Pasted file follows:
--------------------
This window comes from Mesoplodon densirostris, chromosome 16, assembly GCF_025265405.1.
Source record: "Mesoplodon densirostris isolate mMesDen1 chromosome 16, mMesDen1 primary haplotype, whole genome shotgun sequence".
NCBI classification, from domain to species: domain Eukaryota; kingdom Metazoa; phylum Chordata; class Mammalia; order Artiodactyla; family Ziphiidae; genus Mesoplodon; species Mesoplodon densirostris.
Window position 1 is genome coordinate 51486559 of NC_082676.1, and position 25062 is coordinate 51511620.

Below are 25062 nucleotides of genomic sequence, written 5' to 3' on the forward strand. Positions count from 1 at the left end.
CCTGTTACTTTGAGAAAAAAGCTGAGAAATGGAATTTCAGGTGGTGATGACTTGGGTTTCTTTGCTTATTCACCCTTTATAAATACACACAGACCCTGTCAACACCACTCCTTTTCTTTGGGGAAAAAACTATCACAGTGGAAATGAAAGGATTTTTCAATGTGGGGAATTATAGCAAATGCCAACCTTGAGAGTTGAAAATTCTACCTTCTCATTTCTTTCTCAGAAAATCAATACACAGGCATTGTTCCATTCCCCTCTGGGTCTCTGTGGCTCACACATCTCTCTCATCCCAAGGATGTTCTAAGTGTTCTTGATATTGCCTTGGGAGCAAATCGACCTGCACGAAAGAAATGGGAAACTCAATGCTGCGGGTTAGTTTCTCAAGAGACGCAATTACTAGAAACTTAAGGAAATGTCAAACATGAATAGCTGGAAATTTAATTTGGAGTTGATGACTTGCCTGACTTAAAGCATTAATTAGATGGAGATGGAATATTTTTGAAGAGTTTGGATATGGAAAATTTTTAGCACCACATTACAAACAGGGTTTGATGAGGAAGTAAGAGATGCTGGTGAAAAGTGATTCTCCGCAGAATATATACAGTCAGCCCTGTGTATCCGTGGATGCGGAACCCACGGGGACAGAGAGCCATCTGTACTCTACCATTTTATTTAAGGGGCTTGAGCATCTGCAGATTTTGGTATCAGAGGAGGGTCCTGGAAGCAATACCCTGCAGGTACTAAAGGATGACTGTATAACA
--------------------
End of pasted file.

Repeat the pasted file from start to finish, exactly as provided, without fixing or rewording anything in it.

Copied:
This window comes from Mesoplodon densirostris, chromosome 16, assembly GCF_025265405.1.
Source record: "Mesoplodon densirostris isolate mMesDen1 chromosome 16, mMesDen1 primary haplotype, whole genome shotgun sequence".
NCBI classification, from domain to species: domain Eukaryota; kingdom Metazoa; phylum Chordata; class Mammalia; order Artiodactyla; family Ziphiidae; genus Mesoplodon; species Mesoplodon densirostris.
Window position 1 is genome coordinate 51486559 of NC_082676.1, and position 25062 is coordinate 51511620.

Below are 25062 nucleotides of genomic sequence, written 5' to 3' on the forward strand. Positions count from 1 at the left end.
CCTGTTACTTTGAGAAAAAAGCTGAGAAATGGAATTTCAGGTGGTGATGACTTGGGTTTCTTTGCTTATTCACCCTTTATAAATACACACAGACCCTGTCAACACCACTCCTTTTCTTTGGGGAAAAAACTATCACAGTGGAAATGAAAGGATTTTTCAATGTGGGGAATTATAGCAAATGCCAACCTTGAGAGTTGAAAATTCTACCTTCTCATTTCTTTCTCAGAAAATCAATACACAGGCATTGTTCCATTCCCCTCTGGGTCTCTGTGGCTCACACATCTCTCTCATCCCAAGGATGTTCTAAGTGTTCTTGATATTGCCTTGGGAGCAAATCGACCTGCACGAAAGAAATGGGAAACTCAATGCTGCGGGTTAGTTTCTCAAGAGACGCAATTACTAGAAACTTAAGGAAATGTCAAACATGAATAGCTGGAAATTTAATTTGGAGTTGATGACTTGCCTGACTTAAAGCATTAATTAGATGGAGATGGAATATTTTTGAAGAGTTTGGATATGGAAAATTTTTAGCACCACATTACAAACAGGGTTTGATGAGGAAGTAAGAGATGCTGGTGAAAAGTGATTCTCCGCAGAATATATACAGTCAGCCCTGTGTATCCGTGGATGCGGAACCCACGGGGACAGAGAGCCATCTGTACTCTACCATTTTATTTAAGGGGCTTGAGCATCTGCAGATTTTGGTATCAGAGGAGGGTCCTGGAAGCAATACCCTGCAGGTACTAAAGGATGACTGTATAACA